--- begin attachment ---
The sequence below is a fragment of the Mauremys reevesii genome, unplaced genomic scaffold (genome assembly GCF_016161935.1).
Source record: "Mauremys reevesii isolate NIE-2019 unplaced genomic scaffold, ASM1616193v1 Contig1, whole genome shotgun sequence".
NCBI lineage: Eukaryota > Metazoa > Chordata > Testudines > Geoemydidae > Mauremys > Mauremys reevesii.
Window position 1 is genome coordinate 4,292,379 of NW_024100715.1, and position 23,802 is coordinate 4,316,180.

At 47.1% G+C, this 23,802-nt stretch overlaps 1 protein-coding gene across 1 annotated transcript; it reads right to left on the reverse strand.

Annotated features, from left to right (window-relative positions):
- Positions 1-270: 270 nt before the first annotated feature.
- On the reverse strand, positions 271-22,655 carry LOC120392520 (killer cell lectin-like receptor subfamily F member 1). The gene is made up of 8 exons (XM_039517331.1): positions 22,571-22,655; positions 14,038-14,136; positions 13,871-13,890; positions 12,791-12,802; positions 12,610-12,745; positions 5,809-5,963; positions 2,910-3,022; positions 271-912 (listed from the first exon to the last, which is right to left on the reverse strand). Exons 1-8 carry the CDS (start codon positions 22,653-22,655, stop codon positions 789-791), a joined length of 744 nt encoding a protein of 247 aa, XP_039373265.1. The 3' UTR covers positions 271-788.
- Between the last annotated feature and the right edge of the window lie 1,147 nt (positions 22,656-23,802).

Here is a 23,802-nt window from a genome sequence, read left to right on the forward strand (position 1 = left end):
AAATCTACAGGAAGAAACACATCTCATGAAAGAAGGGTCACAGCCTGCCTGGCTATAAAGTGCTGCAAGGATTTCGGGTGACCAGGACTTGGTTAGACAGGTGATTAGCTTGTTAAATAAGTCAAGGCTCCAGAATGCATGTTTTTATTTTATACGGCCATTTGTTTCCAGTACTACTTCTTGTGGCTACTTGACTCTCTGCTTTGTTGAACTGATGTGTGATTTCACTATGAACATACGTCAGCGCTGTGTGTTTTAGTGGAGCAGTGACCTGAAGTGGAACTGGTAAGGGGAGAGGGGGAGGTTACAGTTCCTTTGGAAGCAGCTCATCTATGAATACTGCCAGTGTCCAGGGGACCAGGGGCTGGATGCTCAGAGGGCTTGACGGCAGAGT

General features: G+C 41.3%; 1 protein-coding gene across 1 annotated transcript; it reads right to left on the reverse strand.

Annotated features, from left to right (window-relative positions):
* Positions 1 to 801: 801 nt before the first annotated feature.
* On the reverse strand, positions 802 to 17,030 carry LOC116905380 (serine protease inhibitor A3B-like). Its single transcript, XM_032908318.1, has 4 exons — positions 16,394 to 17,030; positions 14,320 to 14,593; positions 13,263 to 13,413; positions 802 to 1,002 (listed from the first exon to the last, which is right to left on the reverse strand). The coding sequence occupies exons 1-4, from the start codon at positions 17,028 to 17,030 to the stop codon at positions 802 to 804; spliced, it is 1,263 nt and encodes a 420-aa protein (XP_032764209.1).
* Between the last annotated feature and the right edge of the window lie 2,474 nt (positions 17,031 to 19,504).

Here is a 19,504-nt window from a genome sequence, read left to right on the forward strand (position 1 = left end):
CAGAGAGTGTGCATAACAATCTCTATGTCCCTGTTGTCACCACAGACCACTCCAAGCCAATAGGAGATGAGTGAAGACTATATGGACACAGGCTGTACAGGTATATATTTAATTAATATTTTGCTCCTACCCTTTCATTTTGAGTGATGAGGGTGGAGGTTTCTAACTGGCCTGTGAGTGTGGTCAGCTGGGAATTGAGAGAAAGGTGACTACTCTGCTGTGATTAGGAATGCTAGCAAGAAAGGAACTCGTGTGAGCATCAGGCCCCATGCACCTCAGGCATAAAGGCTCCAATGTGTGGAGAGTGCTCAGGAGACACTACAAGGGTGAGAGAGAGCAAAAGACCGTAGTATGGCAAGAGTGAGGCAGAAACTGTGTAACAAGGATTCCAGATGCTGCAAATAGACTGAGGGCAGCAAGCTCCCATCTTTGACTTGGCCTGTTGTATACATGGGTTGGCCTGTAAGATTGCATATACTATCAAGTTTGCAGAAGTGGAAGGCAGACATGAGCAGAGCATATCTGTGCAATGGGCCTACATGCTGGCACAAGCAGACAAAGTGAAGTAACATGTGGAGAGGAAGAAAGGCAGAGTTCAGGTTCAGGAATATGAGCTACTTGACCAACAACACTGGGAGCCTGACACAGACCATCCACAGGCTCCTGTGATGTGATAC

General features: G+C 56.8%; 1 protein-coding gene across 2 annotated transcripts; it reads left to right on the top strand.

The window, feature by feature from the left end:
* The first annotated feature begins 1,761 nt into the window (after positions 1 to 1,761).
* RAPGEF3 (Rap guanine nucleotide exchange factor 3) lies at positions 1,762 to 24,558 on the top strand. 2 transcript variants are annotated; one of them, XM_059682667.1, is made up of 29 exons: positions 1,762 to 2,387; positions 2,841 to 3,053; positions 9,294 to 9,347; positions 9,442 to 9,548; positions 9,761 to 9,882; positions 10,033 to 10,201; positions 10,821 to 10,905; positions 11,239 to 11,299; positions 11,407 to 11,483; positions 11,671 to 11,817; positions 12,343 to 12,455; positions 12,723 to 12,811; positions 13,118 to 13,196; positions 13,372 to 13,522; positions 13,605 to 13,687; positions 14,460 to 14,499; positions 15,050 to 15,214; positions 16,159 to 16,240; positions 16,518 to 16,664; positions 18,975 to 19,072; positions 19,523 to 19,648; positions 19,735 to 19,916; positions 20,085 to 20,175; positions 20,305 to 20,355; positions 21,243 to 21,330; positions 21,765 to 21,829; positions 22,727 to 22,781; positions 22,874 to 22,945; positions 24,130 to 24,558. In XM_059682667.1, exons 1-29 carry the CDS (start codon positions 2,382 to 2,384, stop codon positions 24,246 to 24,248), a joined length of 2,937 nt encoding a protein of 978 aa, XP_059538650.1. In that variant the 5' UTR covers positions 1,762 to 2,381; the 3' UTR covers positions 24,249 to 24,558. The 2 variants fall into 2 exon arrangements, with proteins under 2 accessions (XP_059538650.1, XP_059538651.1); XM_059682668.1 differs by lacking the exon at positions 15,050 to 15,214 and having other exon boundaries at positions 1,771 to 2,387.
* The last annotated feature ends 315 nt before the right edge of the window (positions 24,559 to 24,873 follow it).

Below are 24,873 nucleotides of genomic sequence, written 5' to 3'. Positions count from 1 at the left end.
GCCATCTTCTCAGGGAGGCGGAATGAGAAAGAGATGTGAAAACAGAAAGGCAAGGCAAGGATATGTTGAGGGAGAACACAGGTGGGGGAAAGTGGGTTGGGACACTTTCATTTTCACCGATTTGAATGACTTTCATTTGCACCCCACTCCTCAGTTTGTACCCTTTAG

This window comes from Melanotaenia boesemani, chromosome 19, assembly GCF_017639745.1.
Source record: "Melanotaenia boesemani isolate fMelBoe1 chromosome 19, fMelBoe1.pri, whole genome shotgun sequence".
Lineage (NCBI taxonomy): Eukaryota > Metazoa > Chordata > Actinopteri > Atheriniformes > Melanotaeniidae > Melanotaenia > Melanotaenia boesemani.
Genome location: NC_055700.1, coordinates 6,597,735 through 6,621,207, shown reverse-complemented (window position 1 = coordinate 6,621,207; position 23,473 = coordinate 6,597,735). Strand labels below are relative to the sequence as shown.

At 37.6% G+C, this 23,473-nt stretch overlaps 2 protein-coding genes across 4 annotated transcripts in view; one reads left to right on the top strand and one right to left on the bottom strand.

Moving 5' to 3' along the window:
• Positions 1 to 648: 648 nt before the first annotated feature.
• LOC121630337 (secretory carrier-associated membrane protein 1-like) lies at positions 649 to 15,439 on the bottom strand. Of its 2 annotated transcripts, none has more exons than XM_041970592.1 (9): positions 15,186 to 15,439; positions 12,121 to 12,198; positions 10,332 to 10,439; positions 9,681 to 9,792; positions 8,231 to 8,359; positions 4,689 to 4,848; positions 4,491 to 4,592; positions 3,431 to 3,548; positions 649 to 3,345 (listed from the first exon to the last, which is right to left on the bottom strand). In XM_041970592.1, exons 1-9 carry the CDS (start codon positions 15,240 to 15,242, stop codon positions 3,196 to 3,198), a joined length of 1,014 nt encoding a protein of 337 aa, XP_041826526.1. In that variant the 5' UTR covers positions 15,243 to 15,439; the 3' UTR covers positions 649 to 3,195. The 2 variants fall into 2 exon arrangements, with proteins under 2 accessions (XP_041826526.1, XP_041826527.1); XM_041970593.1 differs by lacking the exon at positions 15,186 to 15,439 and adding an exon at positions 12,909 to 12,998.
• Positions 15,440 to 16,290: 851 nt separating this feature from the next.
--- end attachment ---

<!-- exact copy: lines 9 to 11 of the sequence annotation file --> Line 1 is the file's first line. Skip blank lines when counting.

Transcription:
- Between the last annotated feature and the right edge of the window lie 1,147 nt (positions 22,656-23,802).

Here is a 23,802-nt window from a genome sequence, read left to right on the forward strand (position 1 = left end):
AAATCTACAGGAAGAAACACATCTCATGAAAGAAGGGTCACAGCCTGCCTGGCTATAAAGTGCTGCAAGGATTTCGGGTGACCAGGACTTGGTTAGACAGGTGATTAGCTTGTTAAATAAGTCAAGGCTCCAGAATGCATGTTTTTATTTTATACGGCCATTTGTTTCCAGTACTACTTCTTGTGGCTACTTGACTCTCTGCTTTGTTGAACTGATGTGTGATTTCACTATGAACATACGTCAGCGCTGTGTGTTTTAGTGGAGCAGTGACCTGAAGTGGAACTGGTAAGGGGAGAGGGGGAGGTTACAGTTCCTTTGGAAGCAGCTCATCTATGAATACTGCCAGTGTCCAGGGGACCAGGGGCTGGATGCTCAGAGGGCTTGACGGCAGAGT